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With an eye on tightened patient safety standards, the Joint Commission on Accreditation of Healthcare Organizations has adopted a two-stage phaseout of tech-check-tech in U.S. military hospitals and clinics.
The first phase of the changeover occurred on March 1, when the U.S. Army, Navy, and Air Force hospitals and clinics were to begin having pharmacists, instead of technicians, review new scripts for certain high-risk drugs prior to dispensing if they want to remain accredited, according to Joseph Cappiello, JCAHO VP for accreditation field operations. Military facilities will develop their own drug lists. The Surgeons General of the three military branches were given 18 months to comply with the new R.Ph.-check-tech directive.
"The Department of Defense will develop the high-risk drug list, and we would expect it to be a facility-specific list," said Cappiello." What could be a higher risk for a small clinic would probably not be a high risk for a large bedded facility and vice versa. The Joint Commission will not make the decisions about what those lists should be but will leave it to the administration and medical staff of the facility to decide for which drugs they need to have a pharmacist involved on initial prescriptions.”
Pharmacists will not have to be physically present to check the new scripts in military facilities." It can be done electronically as long as there's the intervention and oversight of a pharmacist," Cappiello said.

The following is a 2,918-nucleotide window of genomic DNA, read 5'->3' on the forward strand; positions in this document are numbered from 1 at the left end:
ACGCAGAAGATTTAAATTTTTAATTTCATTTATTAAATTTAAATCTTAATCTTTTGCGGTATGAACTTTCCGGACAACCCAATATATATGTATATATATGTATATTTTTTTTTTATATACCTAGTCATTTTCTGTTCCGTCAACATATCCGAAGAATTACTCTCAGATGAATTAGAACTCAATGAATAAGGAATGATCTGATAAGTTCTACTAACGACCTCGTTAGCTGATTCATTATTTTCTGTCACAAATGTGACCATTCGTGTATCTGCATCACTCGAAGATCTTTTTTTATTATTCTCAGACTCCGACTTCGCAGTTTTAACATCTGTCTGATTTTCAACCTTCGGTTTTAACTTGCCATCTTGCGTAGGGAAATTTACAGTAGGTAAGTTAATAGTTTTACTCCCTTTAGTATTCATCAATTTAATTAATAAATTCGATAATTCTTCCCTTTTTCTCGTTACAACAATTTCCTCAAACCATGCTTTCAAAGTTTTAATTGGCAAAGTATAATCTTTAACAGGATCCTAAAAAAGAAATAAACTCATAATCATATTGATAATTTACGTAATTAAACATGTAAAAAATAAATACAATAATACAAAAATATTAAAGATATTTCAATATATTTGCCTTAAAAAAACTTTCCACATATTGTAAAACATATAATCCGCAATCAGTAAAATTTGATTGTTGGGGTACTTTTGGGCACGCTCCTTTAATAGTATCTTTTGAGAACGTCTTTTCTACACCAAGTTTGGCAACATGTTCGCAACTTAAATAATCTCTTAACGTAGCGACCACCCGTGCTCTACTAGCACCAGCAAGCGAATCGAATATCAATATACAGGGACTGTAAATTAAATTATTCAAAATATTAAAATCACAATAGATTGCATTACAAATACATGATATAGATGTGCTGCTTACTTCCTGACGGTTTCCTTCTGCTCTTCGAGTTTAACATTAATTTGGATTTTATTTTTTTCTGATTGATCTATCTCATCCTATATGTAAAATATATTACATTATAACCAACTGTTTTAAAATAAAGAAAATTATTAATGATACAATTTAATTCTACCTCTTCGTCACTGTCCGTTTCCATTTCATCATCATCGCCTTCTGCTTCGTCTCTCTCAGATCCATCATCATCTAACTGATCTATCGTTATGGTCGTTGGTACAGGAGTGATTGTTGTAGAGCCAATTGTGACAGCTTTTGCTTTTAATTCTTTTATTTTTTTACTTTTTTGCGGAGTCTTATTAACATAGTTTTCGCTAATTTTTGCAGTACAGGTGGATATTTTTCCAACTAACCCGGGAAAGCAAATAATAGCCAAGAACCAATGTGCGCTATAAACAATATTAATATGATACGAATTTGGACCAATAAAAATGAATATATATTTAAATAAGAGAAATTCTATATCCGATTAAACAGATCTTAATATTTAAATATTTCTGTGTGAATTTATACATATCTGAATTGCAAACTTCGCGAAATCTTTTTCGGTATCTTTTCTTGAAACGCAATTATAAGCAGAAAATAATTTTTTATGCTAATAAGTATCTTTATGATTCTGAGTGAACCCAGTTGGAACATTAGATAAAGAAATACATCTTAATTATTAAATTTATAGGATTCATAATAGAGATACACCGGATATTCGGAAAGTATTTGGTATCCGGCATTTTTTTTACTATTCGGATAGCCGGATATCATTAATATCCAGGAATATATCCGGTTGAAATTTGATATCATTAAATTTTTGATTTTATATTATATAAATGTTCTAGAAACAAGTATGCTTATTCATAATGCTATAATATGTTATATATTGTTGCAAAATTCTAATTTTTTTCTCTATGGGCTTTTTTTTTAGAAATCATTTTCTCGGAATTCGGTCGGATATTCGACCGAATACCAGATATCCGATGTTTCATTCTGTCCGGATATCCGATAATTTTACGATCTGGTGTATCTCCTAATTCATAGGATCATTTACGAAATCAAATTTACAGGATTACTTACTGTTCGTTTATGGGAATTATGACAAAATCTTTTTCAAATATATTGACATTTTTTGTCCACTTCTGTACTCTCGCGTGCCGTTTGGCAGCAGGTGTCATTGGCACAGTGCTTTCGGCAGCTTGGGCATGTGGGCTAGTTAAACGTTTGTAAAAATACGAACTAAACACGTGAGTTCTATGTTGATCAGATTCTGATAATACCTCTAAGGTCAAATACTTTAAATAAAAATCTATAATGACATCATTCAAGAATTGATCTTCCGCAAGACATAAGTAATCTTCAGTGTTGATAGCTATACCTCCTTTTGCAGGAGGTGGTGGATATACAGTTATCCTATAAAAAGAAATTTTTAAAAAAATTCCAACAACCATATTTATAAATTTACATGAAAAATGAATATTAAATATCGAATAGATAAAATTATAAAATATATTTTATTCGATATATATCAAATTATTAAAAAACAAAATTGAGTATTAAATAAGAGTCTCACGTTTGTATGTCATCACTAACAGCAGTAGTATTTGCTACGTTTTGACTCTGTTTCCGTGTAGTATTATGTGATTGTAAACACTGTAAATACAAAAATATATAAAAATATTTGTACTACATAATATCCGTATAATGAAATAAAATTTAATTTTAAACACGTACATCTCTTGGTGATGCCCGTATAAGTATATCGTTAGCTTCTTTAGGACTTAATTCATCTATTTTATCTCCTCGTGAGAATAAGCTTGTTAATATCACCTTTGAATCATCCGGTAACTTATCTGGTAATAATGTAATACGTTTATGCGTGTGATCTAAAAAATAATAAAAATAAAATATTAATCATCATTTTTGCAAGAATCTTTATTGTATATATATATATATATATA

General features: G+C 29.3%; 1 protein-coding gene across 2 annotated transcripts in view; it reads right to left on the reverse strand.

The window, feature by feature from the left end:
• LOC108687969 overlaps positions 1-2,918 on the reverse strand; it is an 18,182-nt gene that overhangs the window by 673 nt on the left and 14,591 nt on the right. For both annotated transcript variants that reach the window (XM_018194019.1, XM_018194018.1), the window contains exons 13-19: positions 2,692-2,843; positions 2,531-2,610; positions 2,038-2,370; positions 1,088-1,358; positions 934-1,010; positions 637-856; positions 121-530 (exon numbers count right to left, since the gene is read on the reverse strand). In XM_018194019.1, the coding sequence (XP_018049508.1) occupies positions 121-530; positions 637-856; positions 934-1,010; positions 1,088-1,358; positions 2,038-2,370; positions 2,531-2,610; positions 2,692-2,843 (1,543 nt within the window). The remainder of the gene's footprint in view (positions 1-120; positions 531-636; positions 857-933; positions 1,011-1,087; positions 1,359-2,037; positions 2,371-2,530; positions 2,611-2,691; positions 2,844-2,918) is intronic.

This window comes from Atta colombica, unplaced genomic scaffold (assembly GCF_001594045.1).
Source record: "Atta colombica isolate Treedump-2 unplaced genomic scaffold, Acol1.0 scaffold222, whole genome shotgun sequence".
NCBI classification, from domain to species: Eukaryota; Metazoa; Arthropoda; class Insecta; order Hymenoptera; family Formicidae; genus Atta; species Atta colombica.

The U.S. Army and U.S. Air Force did not respond to requests for comment, but the U.S. Navy's pharmacy consultant said that JCAHO's decision to bring the military into line with civilian tech standards came out of the blue." It was a surprise,"said Capt. Elizabeth Nolan." We believe we have a very safe system. Our technicians go through very rigorous training, which I believe is a benchmark for such training.”
The U.S. Navy is undertaking a gap assessment to figure out what changes need to be implemented in its 30 military treatment facilities and 200 branch medical clinics worldwide, which are staffed by 127 military and 190 civilian pharmacists and more than 1,000 techs. The tech restriction may mean hiring more pharmacists but other options, including electronic, are open, as well, said Nolan." We're working with several companies to see whether they can supply a telepharmacy solution,"she said." As we get the data collected and put our options on paper, we'll go to the table and collaborate with the other branches.”